I (and I suspect others) am hoping that ED will use the 2021-2022 year as an experiment to gather data to determine whether FAFSA verification actually saves taxpayers any significant amount of money vis-a-vis the trouble it causes financial aid offices and the barrier it poses to students. However, we *know* already what the "with verification" numbers look like. That would be all the more reason to continue the experiment for another consecutive aid year to get more data on what a future with minimal verification could look like. I am hoping ED is announcing the documents (just like they did in 21-22) to keep the framework in place, but could waive them once established. I guess time will tell.

Carrie S | 9/1/2021 11:26:30 AM

Well said, David S.

Ben R | 9/1/2021 11:22:09 AM

I would think once the IRS/ED data sharing is fully enabled by the Future act, it will significantly reduce the verification burden on students and schools. So hopefully that is accelerated for some relief on that front.

With that said, one might say we ironically face the opposite problem on the borrowing side. To borrow an uncapped amount of PLUS loans or over $100k in graduate loans, the borrower, nor the school have to prove anything at all.

Ruben R | 9/1/2021 10:40:24 AM

I agree with David. The government already knows everything about us, more than most people know. It would makes sense to use a zero EFC for those in the low income/poverty level. Thanks David for your insight – well said.

Aesha E | 9/1/2021 10:40:16 AM

Equity and equality are not the same thing. And the equitable thing would be to not require students who are poor, who we know are poor, and much research indicates that verification is one (amongst many) barriers that keep these students from postsecondary education.

If something disproportionately affects people from a minoritized background--in David's example, it is racist, because it sustains inequitable structures that disproportionately affect people of color. If a policy disproportionately and inequitably affects women, it is sexist; disabled people, it is ableist; and so on. In order to correct such inequitable structures, we have to see them, name them, and actively dismantle them. To say the FAFSA is not anti-racist if it and/or the aid that it gatekeeps disproportionately affects students of color is not a bad thing, it just allows us to see the problems and correct them.

Eric P | 9/1/2021 10:23:55 AM

It's a loan. Nothing racist about it. Everyone goes through the same process if selected. Pretty sure everything can be done via electronically so there goes "just to get as far as our campuses" out the window. And don't say if they have a cell phone because I have never come across a student without a smart phone, regardless of income. Many companies are providing these and free internet to those with lower incomes. I know this won't be a popular view, but, these are applications for student loans that are born of taxpayer money. Again, I stress taxpayer money. Let's not forget the amount of fraudulent applications this process saves.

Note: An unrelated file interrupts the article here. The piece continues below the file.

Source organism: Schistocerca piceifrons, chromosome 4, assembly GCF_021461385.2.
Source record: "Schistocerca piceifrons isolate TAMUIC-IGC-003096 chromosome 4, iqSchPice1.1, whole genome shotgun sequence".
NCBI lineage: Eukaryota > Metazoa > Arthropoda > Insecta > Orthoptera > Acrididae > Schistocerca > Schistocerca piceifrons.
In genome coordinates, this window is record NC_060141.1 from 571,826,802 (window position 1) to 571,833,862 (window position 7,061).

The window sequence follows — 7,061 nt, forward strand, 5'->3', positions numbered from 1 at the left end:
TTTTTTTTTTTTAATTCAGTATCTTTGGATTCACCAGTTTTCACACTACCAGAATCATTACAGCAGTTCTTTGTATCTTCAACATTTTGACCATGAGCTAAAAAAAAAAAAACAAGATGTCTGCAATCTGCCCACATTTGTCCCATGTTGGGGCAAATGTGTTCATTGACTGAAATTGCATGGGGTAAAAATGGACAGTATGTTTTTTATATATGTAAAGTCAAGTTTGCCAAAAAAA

Rachelle F | 9/1/2021 9:52:40 AM

Well said David as usual!

Mindy S | 9/1/2021 9:48:45 AM

David S's comments are right on. Thank you for so eloquently stating the obvious bias in the current verification policy. It's sad when we practice Nice Racism.

David S | 9/1/2021 9:13:19 AM

What a missed opportunity to make substantive and permanent improvements to the delivery of financial aid; a conscious decision to return to the universally criticized practice of making poor people keep proving that they're poor, throwing the biggest obstacles in the paths of those who need aid the most and have been forced to overcome more just to get as far as our campuses.

If we wanted to fix this system so that "access" isn't just a buzzword but a real policy, we would just assign a zero EFC to those who the government already knows are poor. There would be minimal application procedures, because poor people don't have investments that include trust funds, UGMA and UTMA accounts, money market funds, etc. It wouldn't have to be repeated annually, because after a year, low income freshmen become low income sophomores. And no low income student should subsequently be told "OK, gather up this paperwork or you can't have your aid."

We have universal agreement on what populations are underrepresented on our campuses; all are low income, and disproportionately students of color. If we want a financial aid system that is just and anti-racist and truly helps those it is supposedly designed to help, we would move forward with reducing the application burden. This moves backwards.